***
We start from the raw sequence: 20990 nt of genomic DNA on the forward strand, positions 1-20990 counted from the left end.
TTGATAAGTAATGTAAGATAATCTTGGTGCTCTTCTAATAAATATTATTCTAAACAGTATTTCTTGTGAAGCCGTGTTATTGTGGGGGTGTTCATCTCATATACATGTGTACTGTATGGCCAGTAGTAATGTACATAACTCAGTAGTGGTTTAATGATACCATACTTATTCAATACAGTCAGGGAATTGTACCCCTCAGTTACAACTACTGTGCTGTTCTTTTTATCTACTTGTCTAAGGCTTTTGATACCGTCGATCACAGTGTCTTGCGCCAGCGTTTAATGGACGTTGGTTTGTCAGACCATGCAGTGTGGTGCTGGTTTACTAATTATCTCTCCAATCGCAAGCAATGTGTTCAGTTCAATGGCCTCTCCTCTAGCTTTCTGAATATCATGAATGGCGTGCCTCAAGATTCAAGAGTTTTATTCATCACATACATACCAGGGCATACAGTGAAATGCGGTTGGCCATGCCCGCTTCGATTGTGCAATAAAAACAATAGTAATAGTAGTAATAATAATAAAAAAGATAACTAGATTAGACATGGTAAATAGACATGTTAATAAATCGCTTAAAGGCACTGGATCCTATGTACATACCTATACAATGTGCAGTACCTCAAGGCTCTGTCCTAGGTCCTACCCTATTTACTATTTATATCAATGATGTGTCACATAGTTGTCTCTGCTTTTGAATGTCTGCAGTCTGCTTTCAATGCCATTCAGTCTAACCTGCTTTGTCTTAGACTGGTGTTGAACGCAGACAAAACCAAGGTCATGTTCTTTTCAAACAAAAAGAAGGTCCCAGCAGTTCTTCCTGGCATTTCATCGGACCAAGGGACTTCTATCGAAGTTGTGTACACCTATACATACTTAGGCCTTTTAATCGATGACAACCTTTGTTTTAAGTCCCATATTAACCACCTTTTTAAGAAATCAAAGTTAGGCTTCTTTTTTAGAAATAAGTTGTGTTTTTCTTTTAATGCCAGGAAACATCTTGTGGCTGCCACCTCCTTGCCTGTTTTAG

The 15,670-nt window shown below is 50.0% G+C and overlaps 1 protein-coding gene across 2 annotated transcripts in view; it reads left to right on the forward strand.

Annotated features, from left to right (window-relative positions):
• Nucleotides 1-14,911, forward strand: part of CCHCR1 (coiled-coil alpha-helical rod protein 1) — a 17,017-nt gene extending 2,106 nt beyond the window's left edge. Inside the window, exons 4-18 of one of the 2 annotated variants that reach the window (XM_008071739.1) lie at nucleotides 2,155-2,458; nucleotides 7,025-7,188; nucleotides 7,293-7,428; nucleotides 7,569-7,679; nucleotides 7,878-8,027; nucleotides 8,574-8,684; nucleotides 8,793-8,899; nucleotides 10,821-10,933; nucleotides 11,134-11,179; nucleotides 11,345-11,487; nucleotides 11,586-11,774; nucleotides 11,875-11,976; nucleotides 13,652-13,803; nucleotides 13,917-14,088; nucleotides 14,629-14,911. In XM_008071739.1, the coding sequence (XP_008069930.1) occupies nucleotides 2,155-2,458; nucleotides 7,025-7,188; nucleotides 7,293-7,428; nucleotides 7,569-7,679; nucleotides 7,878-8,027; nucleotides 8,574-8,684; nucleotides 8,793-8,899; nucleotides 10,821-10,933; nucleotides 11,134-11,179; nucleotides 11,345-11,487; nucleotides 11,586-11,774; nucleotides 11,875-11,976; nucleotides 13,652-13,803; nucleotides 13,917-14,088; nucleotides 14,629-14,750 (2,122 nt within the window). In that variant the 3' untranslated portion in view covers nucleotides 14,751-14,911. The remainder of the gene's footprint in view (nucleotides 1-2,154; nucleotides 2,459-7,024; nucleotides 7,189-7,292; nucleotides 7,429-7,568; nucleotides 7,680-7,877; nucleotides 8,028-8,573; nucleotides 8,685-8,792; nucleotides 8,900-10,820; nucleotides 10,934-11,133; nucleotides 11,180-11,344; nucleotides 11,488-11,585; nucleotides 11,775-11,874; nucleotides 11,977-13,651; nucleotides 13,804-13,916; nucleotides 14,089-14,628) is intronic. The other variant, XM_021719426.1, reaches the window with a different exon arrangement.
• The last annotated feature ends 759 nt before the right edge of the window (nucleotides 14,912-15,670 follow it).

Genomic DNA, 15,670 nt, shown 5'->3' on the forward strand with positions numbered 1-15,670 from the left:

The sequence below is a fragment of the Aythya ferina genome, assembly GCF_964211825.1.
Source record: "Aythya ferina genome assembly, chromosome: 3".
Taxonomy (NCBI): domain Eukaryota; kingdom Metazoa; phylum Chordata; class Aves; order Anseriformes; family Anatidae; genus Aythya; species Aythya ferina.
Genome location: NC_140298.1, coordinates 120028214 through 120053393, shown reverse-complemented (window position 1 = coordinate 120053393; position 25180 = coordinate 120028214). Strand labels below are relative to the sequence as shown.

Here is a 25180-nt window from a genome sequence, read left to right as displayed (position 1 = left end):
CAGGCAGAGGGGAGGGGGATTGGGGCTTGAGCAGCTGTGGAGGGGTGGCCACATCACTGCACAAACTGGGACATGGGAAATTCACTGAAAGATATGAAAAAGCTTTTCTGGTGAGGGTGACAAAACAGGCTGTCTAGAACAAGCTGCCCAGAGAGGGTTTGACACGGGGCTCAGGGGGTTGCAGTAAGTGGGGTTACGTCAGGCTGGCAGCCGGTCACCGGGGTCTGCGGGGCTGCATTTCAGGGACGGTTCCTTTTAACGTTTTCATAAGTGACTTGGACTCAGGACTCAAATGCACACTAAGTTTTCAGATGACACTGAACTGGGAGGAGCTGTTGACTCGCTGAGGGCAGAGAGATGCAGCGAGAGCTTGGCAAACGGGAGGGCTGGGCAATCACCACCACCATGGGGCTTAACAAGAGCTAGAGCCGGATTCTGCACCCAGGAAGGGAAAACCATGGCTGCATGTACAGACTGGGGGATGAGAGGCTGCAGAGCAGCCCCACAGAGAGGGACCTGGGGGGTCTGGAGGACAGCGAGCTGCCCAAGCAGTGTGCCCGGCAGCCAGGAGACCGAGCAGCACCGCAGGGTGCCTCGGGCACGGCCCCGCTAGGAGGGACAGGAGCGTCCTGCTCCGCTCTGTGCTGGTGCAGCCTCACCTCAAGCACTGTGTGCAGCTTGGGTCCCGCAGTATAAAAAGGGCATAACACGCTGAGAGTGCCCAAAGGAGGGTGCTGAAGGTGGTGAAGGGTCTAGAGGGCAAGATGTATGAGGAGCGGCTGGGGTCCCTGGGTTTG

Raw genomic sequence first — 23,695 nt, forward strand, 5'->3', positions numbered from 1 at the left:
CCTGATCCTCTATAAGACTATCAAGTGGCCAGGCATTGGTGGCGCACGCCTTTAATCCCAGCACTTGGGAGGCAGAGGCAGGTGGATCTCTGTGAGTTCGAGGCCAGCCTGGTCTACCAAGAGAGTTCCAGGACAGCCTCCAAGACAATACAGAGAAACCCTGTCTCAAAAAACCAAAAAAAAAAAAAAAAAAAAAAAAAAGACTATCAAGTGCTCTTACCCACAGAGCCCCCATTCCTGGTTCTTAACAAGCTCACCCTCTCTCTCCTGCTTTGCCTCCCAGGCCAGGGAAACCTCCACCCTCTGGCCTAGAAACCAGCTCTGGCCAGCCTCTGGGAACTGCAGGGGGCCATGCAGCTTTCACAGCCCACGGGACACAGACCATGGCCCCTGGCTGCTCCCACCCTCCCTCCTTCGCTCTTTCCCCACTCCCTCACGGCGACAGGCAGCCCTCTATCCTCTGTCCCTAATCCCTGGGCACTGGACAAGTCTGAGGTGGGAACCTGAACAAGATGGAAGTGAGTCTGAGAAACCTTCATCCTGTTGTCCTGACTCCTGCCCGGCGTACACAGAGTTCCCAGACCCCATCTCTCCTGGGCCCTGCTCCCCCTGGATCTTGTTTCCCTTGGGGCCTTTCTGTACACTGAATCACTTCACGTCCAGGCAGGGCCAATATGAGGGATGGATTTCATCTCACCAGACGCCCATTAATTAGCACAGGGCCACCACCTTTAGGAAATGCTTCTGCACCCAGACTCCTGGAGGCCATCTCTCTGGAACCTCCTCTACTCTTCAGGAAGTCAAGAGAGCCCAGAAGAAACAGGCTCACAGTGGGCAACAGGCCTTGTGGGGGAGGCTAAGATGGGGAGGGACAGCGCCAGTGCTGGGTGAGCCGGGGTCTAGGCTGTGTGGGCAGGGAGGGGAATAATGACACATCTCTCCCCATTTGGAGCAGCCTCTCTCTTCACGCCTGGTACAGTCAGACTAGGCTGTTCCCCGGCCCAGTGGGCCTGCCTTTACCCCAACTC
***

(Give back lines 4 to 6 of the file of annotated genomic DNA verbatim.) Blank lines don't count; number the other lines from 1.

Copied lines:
Annotated features, from left to right (window-relative positions):
• Nucleotides 1-14,911, forward strand: part of CCHCR1 (coiled-coil alpha-helical rod protein 1) — a 17,017-nt gene extending 2,106 nt beyond the window's left edge. Inside the window, exons 4-18 of one of the 2 annotated variants that reach the window (XM_008071739.1) lie at nucleotides 2,155-2,458; nucleotides 7,025-7,188; nucleotides 7,293-7,428; nucleotides 7,569-7,679; nucleotides 7,878-8,027; nucleotides 8,574-8,684; nucleotides 8,793-8,899; nucleotides 10,821-10,933; nucleotides 11,134-11,179; nucleotides 11,345-11,487; nucleotides 11,586-11,774; nucleotides 11,875-11,976; nucleotides 13,652-13,803; nucleotides 13,917-14,088; nucleotides 14,629-14,911. In XM_008071739.1, the coding sequence (XP_008069930.1) occupies nucleotides 2,155-2,458; nucleotides 7,025-7,188; nucleotides 7,293-7,428; nucleotides 7,569-7,679; nucleotides 7,878-8,027; nucleotides 8,574-8,684; nucleotides 8,793-8,899; nucleotides 10,821-10,933; nucleotides 11,134-11,179; nucleotides 11,345-11,487; nucleotides 11,586-11,774; nucleotides 11,875-11,976; nucleotides 13,652-13,803; nucleotides 13,917-14,088; nucleotides 14,629-14,750 (2,122 nt within the window). In that variant the 3' untranslated portion in view covers nucleotides 14,751-14,911. The remainder of the gene's footprint in view (nucleotides 1-2,154; nucleotides 2,459-7,024; nucleotides 7,189-7,292; nucleotides 7,429-7,568; nucleotides 7,680-7,877; nucleotides 8,028-8,573; nucleotides 8,685-8,792; nucleotides 8,900-10,820; nucleotides 10,934-11,133; nucleotides 11,180-11,344; nucleotides 11,488-11,585; nucleotides 11,775-11,874; nucleotides 11,977-13,651; nucleotides 13,804-13,916; nucleotides 14,089-14,628) is intronic. The other variant, XM_021719426.1, reaches the window with a different exon arrangement.
• The last annotated feature ends 759 nt before the right edge of the window (nucleotides 14,912-15,670 follow it).